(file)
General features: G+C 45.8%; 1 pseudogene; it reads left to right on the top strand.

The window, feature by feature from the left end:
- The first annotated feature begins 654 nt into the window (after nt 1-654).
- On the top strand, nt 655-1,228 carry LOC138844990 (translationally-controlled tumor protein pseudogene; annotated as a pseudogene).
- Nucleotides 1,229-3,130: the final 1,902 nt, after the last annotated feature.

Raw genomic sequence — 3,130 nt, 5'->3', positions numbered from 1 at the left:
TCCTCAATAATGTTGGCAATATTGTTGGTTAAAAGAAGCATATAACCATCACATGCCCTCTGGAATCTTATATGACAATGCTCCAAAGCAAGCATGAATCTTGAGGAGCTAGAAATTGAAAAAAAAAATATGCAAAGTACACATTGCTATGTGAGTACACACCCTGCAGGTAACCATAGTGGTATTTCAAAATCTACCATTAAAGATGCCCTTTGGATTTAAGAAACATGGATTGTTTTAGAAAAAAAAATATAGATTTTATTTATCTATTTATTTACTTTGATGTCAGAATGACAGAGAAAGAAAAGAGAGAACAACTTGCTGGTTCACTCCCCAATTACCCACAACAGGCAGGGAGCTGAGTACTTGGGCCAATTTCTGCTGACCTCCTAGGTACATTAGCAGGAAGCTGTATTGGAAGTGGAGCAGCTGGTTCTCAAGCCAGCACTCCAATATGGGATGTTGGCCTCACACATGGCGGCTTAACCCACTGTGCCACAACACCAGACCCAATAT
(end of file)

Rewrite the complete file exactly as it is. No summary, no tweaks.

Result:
General features: G+C 45.8%; 1 pseudogene; it reads left to right on the top strand.

The window, feature by feature from the left end:
- The first annotated feature begins 654 nt into the window (after nt 1-654).
- On the top strand, nt 655-1,228 carry LOC138844990 (translationally-controlled tumor protein pseudogene; annotated as a pseudogene).
- Nucleotides 1,229-3,130: the final 1,902 nt, after the last annotated feature.

Raw genomic sequence — 3,130 nt, 5'->3', positions numbered from 1 at the left:
TCCTCAATAATGTTGGCAATATTGTTGGTTAAAAGAAGCATATAACCATCACATGCCCTCTGGAATCTTATATGACAATGCTCCAAAGCAAGCATGAATCTTGAGGAGCTAGAAATTGAAAAAAAAAATATGCAAAGTACACATTGCTATGTGAGTACACACCCTGCAGGTAACCATAGTGGTATTTCAAAATCTACCATTAAAGATGCCCTTTGGATTTAAGAAACATGGATTGTTTTAGAAAAAAAAATATAGATTTTATTTATCTATTTATTTACTTTGATGTCAGAATGACAGAGAAAGAAAAGAGAGAACAACTTGCTGGTTCACTCCCCAATTACCCACAACAGGCAGGGAGCTGAGTACTTGGGCCAATTTCTGCTGACCTCCTAGGTACATTAGCAGGAAGCTGTATTGGAAGTGGAGCAGCTGGTTCTCAAGCCAGCACTCCAATATGGGATGTTGGCCTCACACATGGCGGCTTAACCCACTGTGCCACAACACCAGACCCAATAT